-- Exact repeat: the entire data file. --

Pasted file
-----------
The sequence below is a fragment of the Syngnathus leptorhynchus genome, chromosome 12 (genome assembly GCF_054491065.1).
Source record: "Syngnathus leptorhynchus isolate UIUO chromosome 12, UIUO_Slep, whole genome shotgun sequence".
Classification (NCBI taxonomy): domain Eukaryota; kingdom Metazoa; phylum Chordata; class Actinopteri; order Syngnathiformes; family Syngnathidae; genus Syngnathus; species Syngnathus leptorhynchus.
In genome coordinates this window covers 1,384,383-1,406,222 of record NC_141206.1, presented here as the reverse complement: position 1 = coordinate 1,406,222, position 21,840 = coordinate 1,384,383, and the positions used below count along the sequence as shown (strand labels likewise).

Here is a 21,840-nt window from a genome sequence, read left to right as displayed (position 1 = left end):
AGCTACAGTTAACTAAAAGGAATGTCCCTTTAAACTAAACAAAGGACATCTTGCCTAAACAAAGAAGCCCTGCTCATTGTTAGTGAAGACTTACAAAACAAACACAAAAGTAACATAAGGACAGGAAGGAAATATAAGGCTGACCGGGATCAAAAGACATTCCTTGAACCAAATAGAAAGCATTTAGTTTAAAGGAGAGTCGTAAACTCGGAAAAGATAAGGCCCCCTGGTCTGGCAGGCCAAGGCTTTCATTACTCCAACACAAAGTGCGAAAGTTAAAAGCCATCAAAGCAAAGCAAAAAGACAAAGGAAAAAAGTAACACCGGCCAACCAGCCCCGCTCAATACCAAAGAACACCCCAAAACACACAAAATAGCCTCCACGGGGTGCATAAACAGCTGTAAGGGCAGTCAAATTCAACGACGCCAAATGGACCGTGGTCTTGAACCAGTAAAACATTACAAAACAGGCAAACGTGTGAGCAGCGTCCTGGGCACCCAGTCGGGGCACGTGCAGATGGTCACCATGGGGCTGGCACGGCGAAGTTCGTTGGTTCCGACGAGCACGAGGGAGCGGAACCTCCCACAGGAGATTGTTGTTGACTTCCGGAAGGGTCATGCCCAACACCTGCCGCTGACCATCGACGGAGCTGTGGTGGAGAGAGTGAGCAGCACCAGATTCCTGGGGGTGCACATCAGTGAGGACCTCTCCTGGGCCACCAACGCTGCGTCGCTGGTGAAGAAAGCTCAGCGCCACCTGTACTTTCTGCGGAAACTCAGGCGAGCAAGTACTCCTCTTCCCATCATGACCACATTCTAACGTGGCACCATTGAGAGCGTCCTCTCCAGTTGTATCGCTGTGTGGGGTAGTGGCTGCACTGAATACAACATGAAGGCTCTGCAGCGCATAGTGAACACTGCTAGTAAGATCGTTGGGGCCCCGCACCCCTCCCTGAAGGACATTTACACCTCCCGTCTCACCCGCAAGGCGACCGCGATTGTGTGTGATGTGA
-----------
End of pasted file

The sequence below is a fragment of the Syngnathus leptorhynchus genome, chromosome 12 (genome assembly GCF_054491065.1).
Source record: "Syngnathus leptorhynchus isolate UIUO chromosome 12, UIUO_Slep, whole genome shotgun sequence".
Classification (NCBI taxonomy): domain Eukaryota; kingdom Metazoa; phylum Chordata; class Actinopteri; order Syngnathiformes; family Syngnathidae; genus Syngnathus; species Syngnathus leptorhynchus.
In genome coordinates this window covers 1,384,383-1,406,222 of record NC_141206.1, presented here as the reverse complement: position 1 = coordinate 1,406,222, position 21,840 = coordinate 1,384,383, and the positions used below count along the sequence as shown (strand labels likewise).

Here is a 21,840-nt window from a genome sequence, read left to right as displayed (position 1 = left end):
AGCTACAGTTAACTAAAAGGAATGTCCCTTTAAACTAAACAAAGGACATCTTGCCTAAACAAAGAAGCCCTGCTCATTGTTAGTGAAGACTTACAAAACAAACACAAAAGTAACATAAGGACAGGAAGGAAATATAAGGCTGACCGGGATCAAAAGACATTCCTTGAACCAAATAGAAAGCATTTAGTTTAAAGGAGAGTCGTAAACTCGGAAAAGATAAGGCCCCCTGGTCTGGCAGGCCAAGGCTTTCATTACTCCAACACAAAGTGCGAAAGTTAAAAGCCATCAAAGCAAAGCAAAAAGACAAAGGAAAAAAGTAACACCGGCCAACCAGCCCCGCTCAATACCAAAGAACACCCCAAAACACACAAAATAGCCTCCACGGGGTGCATAAACAGCTGTAAGGGCAGTCAAATTCAACGACGCCAAATGGACCGTGGTCTTGAACCAGTAAAACATTACAAAACAGGCAAACGTGTGAGCAGCGTCCTGGGCACCCAGTCGGGGCACGTGCAGATGGTCACCATGGGGCTGGCACGGCGAAGTTCGTTGGTTCCGACGAGCACGAGGGAGCGGAACCTCCCACAGGAGATTGTTGTTGACTTCCGGAAGGGTCATGCCCAACACCTGCCGCTGACCATCGACGGAGCTGTGGTGGAGAGAGTGAGCAGCACCAGATTCCTGGGGGTGCACATCAGTGAGGACCTCTCCTGGGCCACCAACGCTGCGTCGCTGGTGAAGAAAGCTCAGCGCCACCTGTACTTTCTGCGGAAACTCAGGCGAGCAAGTACTCCTCTTCCCATCATGACCACATTCTAACGTGGCACCATTGAGAGCGTCCTCTCCAGTTGTATCGCTGTGTGGGGTAGTGGCTGCACTGAATACAACATGAAGGCTCTGCAGCGCATAGTGAACACTGCTAGTAAGATCGTTGGGGCCCCGCACCCCTCCCTGAAGGACATTTACACCTCCCGTCTCACCCGCAAGGCGACCGCGATTGTGTGTGATGTGA